Season finale: Engrenages (Spiral) 3×11-3×12

A look back at the 3rd season and a preview of the 4th

Karlsson in Spiral

In France: Some time last Summer
In the UK: Saturday 7th May, 9pm, BBC4. iPlayer: Episode 11, Episode 12

Given they had a full 12 episodes this time, you’d have thought they’d have been able to fit everything in, wouldn’t you?

Spoilers and stuff after the picture of Laure looking moody.

Laure in Spiral

Plot
11/12: Police strive to pinpoint the connection between the elusive leader of Niko’s prostitution ring and the Butcher of La Villette, who is still on the run. There is more tension between Laure and Gilou, as Gilou prepares to leave the team. Judge Roban finally gets proof of Arnaud’s betrayal and his reaction is unforgiving. The screws tighten on the Courcelles bribery investigation. Szabo finds Josephine’s Achilles’ heel and uses it to blackmail her back into his clutches.

12/12: The police finally close in on Niko’s prostitution ring, but the Butcher of La Villette is still evading custody. Will Captain Berthaud manage to track him down? Will Niko’s men get to him first? Or will he get the opportunity to kidnap another victim? Judge Roban finds that the high moral ground comes at a high price. Pierre discovers that Josephine has made a deal with Szabo in order to save him.

Credits
Pierre Clement (Gregory Fitoussi)
Laure Berthaud (Caroline Proust)
Francois Roban (Philippe Duclos)
Josephine Karlsson (Audrey Fleurot)
Gilou (Thierry Godard)

Was it any good?
Compared to the more rushed and implausible season two finale, these final two episodes were a whole lot more enjoyable. However, they failed to provide resolutions to most of the plot threads and indeed ignited a whole load of others, the producers being confident that season four was on the way and that no one French in the right minds would want to miss them.

So we got the cathartic capture of Ronaldo, who had returned to his psychotic ways for no very good reason other than because the scripts needed him to for viewer closure. While the chase and capture were as thrilling as most things Spiral, it felt a little too easy – an eye-witness tells them what kind of van Ronaldo has stolen and Laure’s gut instinct helps them find it in the right place. The vice ring is bust as well, although I’m still not exactly sure how Ronaldo ended up contacting the ring and why he helped them (anyone?). It’s also notable that despite the weeks of surveillance, all it took for the Crime Squad to get the ring was for a single prostitute to tell them. They were reassuringly strong-armed as well – I shudder to think what would have happened if the ‘CID’ (caveat: there is no such thing as CID in France) had tried to arrest everyone by themselves.

However, that’s about the only closure we got. Niko escaped after Gilou has a temporary heart attack. What was that exactly? He passes out from running too much and no one seems that worried? Huh. Then he decides not to leave ‘CID’ for the ‘Special Branch’ (caveat: ditto) so that he can cover for Laure, now she’s only gone and shot the unarmed Ronaldo in cold blood. Handy bit of status quo reestablishment there.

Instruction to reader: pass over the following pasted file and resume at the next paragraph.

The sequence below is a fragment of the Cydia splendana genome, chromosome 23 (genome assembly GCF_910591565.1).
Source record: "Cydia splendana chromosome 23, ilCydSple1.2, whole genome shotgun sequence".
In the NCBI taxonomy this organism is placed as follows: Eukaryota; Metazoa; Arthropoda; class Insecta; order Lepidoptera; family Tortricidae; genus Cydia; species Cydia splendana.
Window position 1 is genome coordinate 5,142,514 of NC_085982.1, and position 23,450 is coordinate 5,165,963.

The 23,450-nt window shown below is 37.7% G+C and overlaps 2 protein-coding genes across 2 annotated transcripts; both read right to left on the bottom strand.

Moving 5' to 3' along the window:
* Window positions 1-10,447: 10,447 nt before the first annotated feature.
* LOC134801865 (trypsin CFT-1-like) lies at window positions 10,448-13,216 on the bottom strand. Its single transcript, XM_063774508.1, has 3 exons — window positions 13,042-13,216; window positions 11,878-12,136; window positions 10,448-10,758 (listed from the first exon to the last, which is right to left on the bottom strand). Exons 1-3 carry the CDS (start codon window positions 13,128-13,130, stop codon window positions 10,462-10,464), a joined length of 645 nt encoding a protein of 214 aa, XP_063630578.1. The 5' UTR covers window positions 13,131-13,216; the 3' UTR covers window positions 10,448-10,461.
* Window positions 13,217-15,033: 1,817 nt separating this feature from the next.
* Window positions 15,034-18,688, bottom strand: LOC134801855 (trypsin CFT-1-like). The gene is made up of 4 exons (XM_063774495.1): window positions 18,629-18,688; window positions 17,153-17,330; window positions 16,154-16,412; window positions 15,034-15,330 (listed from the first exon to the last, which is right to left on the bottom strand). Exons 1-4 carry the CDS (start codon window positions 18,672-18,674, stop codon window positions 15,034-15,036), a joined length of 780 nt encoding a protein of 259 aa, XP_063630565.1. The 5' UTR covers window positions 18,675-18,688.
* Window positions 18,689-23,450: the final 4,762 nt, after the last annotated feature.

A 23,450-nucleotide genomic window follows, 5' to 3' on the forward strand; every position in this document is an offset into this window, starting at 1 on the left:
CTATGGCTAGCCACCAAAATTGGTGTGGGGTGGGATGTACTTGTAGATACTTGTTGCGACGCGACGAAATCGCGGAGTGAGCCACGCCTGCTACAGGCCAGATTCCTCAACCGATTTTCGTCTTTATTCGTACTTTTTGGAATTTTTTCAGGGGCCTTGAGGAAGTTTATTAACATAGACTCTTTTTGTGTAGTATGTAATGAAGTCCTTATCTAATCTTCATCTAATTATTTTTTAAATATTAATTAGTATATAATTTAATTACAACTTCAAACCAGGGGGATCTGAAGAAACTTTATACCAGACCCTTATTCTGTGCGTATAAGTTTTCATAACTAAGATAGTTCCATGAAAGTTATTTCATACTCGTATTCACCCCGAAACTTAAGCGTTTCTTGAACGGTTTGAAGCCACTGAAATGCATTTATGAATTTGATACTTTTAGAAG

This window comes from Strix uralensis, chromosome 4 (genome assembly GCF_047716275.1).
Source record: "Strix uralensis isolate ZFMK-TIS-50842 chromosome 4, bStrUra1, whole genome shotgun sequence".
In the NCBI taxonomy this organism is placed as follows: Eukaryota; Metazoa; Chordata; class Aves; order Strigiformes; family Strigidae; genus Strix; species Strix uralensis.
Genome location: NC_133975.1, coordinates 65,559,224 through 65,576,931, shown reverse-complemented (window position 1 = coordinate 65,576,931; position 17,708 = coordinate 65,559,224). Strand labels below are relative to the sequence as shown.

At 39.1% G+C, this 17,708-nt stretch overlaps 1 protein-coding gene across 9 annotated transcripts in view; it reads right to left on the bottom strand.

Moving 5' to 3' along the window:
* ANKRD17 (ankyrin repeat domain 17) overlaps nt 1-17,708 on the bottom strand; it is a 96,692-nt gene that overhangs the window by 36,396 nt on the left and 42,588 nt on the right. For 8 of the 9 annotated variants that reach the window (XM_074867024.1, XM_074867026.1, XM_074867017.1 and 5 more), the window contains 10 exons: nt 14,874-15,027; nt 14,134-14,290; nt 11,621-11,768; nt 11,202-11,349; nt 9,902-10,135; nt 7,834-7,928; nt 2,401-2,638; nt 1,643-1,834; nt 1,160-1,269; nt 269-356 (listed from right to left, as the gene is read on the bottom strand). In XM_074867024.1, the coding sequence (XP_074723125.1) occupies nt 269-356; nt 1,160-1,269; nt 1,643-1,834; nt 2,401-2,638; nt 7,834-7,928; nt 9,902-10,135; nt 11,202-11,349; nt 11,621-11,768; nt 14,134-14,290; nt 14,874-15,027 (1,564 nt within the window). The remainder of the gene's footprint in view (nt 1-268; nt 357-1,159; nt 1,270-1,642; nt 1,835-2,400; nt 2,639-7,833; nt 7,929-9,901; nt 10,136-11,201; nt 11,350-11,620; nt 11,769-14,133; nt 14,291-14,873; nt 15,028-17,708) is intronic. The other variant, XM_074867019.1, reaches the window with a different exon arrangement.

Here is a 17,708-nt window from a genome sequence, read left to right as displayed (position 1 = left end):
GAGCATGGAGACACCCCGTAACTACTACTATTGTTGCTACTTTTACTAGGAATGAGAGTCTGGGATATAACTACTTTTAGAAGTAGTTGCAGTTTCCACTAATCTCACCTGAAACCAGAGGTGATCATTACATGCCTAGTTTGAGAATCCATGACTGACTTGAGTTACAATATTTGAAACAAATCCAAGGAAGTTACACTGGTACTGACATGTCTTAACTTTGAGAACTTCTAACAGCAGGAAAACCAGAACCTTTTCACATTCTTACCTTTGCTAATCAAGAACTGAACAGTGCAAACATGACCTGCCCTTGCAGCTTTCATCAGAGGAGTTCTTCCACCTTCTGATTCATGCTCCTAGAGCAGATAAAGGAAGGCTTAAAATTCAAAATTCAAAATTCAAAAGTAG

Karlsson returns to Szarbo, as we knew she would, but to save Pierre’s career – because she’s been in love for him for God knows how long. Yey! Laure also seems to have got her man, and he seems to have got her, although what kind of relationship that’ll be, I don’t know. I suspect it’ll be dropped between seasons in true Spiral style and never mentioned again.

And Roban’s investigation, just as it finally hits pay dirt, is grabbed from his hands by his brother fessing up to everything, leaving Roban to give his long-absent boss a monologue straight from the producers about why she (and her real-life counterparts) haven’t been doing enough to defend the position of the investigating magistrate against the Sarkozy reforms.

Season 3
So not a lot of closure at all then. But the threads that needed closing were closed in a reasonably viable way, unlike season two’s, and as a season, despite a shaky start that had some strange bits of impluasibility, I’ve overall preferred it to the second season. Instead of the frequent digressions into individual aspects of the French legal system, the show has been more focused on the main plot, with most of its efforts going into looking at the pros and cons of having investigating magistrates. The show has also remembered to service the main characters: whereas season two tended to forget both Tintin and Gilou in favour of Laure and Samy, this season everyone’s had a look in.

My main complaint, apart from the implausibilities at the beginning and the relative ease with which Ronaldo and the ring are captured (as well as the little consideration given to the impact of the case), is that Karlsson, Roban and Clement have been isolated from much of the main plot. While they have touched base occasionally, Roban’s been pretty much on his own and Clement and Karlsson have just been doing their own things, unrelated to either of the two main plots. If next year could find a way to integrate them more with the main plots so they’re there for a reason – or at least use them better – that would be just peachy.